For Obama, Nuclear Weapons Are a Last Resort
"We are going to make sure that we can continue to move toward less emphasis on nuclear weapons . . . and to make sure that our conventional weapons capability is an effective deterrent in all but the most extreme circumstances," he said. The White House is expected to release the document, called the Nuclear Posture Review, for review on Tuesday.
However, two countries are exempt from Obama's softer, kinder nuclear policy: Iran and North Korea. Both of which, he says, have violated or renounced that treaty. The president also says he wants new sanctions against Iran that "have bite." An Iranian official responded on Tuesday morning by calling sanctions threats a "joke" and said the country had no plans to abandon its nuclear activities under the threat of sanctions.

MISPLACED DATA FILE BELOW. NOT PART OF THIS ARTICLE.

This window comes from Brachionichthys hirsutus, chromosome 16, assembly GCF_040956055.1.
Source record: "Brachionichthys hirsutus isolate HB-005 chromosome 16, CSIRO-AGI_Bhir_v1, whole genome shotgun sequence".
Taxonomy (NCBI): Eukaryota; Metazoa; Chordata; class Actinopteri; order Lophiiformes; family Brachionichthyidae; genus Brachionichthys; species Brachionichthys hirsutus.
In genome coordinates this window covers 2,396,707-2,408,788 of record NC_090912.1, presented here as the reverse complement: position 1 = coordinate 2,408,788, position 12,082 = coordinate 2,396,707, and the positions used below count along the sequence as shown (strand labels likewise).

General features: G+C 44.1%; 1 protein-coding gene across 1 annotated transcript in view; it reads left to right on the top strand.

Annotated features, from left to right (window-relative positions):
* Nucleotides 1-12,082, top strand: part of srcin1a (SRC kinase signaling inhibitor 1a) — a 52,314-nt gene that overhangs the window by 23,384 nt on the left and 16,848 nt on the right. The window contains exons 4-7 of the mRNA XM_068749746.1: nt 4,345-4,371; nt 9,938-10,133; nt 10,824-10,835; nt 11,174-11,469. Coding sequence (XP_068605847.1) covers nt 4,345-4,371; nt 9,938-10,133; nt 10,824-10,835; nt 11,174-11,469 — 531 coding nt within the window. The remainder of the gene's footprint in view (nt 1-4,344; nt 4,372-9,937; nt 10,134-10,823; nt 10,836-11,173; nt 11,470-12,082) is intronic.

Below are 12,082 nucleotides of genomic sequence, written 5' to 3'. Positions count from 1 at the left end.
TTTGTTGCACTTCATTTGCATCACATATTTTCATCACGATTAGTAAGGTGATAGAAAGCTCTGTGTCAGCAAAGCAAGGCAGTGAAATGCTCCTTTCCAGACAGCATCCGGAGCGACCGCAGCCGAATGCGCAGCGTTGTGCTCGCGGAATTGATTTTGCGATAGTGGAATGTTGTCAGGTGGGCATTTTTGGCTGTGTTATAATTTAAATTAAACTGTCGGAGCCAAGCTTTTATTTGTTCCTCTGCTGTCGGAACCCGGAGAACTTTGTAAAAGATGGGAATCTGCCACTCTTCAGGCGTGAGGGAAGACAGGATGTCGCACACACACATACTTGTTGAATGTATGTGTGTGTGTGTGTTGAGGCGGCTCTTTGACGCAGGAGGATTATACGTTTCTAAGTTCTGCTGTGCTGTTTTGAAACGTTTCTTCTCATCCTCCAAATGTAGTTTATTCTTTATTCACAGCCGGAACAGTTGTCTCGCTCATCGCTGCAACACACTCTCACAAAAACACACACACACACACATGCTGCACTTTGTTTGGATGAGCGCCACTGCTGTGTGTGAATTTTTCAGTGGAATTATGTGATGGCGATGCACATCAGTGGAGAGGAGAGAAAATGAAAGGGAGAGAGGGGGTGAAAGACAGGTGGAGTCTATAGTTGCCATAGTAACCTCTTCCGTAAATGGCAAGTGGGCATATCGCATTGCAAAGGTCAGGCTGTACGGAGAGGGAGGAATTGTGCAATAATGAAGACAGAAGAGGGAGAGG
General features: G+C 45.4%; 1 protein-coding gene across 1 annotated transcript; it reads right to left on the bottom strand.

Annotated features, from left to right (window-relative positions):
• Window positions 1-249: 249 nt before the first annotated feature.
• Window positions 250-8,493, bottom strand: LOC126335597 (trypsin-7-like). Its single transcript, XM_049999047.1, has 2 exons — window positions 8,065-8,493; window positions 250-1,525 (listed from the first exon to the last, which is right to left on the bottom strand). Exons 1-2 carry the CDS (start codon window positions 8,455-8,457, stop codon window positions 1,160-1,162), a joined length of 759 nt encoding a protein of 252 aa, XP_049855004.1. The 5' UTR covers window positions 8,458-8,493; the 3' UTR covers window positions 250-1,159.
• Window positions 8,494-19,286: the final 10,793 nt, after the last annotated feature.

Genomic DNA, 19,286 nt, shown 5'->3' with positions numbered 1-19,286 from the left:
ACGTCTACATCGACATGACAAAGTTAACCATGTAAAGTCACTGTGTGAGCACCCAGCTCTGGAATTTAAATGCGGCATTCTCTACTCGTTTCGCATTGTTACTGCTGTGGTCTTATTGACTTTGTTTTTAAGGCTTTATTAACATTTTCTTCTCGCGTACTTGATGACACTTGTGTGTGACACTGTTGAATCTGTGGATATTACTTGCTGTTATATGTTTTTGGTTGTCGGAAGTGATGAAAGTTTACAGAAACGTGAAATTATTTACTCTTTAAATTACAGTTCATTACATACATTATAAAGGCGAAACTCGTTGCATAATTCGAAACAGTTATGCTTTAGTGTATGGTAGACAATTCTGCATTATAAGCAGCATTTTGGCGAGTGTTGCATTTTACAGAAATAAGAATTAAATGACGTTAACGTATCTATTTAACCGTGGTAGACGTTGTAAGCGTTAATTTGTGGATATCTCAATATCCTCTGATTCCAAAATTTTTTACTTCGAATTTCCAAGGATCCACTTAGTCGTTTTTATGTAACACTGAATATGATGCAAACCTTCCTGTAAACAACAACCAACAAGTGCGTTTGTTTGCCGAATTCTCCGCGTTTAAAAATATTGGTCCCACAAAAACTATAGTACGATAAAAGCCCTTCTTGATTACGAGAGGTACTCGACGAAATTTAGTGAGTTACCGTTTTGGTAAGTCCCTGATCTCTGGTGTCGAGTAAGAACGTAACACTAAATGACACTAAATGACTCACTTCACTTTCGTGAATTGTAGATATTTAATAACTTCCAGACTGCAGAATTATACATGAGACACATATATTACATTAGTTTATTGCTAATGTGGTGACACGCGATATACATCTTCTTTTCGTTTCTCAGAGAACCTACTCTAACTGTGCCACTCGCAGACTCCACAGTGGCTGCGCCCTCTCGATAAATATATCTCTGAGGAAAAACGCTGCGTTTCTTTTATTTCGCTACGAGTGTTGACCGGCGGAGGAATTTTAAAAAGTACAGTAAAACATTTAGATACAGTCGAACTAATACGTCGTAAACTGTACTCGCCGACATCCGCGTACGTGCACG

No Help for Some Defense Contractors
The release of Obama's nuclear strategy comes on the heels of a recently agreed upon U.S.-Russia arms accord, which is expected to be signed on April 8. Under that agreement, both the U.S. and Russia will cut their nuclear arsenals by nearly one-third.
Obama's revised policy on nuclear weapons won't have any impact on his previous vow to provide loan guarantees on the first two nuclear power-generating reactors to be built in the U.S. since the Three Mile Island accident in 1979.